2017 has been an interesting year for United Airlines to say the least. On one hand they’ve gone through one of the worst PR nightmares in recent history. On the other, they’ve aggressively expanded service and consistently reported positive financial results both quarters of the year. United just reported its June 2017 Operational Performance and by looking at the numbers no one would think that it’s been such a tumultuous year for United reputation-wise. But one factor that we mustn’t forget about United’s 2017 is the Polaris seat delays that had several brand new planes parked in storage for weeks. Though Zodiac, the Polaris seat manufacturer, seems to have gotten their act together and now United has announced more Polaris routes on the new planes, the Polaris tracker on United’s website showed a new Polaris-related delay: Polaris Lounge delays.
Take a look at the Polaris Lounge completion roadmap:
Just weeks ago the San Francisco and Newark Polaris Lounge opening dates were in 2017 – fall and winter, respectively. As you can see that has now changed. When the Polaris seat was delayed, it was quickly pointed out that the manufacturer was the culprit. This time, however, nothing. Which points to poor planning…something that unfortunately you must be used to if you’re a United flyer. It’s truly a roller coaster ride being a UA flyer, or at least there’s always something to talk about.
This, however, is a bit problematic or the traveler in those airports which already have begun Polaris Lounge constructions. Back in May I visited the partially open United Club in the SFO international terminal. I wrote that even though toward the end of my stay the club was 85-90%, it didn’t feel that full, at least to me. However, that’s certainly not what I’ve heard from others. Folks in general mind way more than I do about a packed club, so United will continue to have unhappy campers at these clubs that are in construction, or at airports were standard United Clubs aren’t sufficient and are pending a Polaris Lounge to ease that problem.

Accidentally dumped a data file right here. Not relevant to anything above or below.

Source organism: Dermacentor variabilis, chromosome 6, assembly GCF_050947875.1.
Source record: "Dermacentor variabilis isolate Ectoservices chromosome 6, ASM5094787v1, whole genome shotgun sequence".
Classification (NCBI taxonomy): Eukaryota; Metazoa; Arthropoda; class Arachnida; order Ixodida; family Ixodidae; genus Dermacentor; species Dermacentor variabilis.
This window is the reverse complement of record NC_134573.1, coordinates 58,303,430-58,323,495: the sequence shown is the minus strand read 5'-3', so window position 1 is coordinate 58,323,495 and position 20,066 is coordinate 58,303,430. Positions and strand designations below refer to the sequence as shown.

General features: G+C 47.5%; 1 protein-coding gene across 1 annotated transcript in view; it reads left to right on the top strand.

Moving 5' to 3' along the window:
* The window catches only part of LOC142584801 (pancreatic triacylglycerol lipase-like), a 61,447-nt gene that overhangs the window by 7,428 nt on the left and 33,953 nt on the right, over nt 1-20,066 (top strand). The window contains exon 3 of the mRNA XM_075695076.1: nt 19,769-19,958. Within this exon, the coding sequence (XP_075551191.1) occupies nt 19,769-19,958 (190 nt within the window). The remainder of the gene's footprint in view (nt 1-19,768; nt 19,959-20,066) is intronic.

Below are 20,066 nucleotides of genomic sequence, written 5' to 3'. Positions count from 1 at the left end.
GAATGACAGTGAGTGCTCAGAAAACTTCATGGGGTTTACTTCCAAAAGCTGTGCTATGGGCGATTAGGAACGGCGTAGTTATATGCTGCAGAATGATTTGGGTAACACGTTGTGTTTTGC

I suppose United can always point to the numbers and say that they’re doing great. But us the customers, and especially loyalists, we do care about promises; and regardless of the reasons, so far Polaris has broken more promises than it has kept. I work in a consulting capacity and one basic rule is that you under-promise, and then try to exceed expectations by delivering earlier. Otherwise, you might find yourself on a bind and no wiggle room. United seems to have outlined the ‘ideal’ rollout timeline and it’s great to go for it. But they should ask themselves why is Delta the airline with the most on-time arrivals? They pad their schedules the most out of the big 3. I’d suggest that United begin padding the rest of the United Polaris program deliverables and this type of posts will be a thing of the past.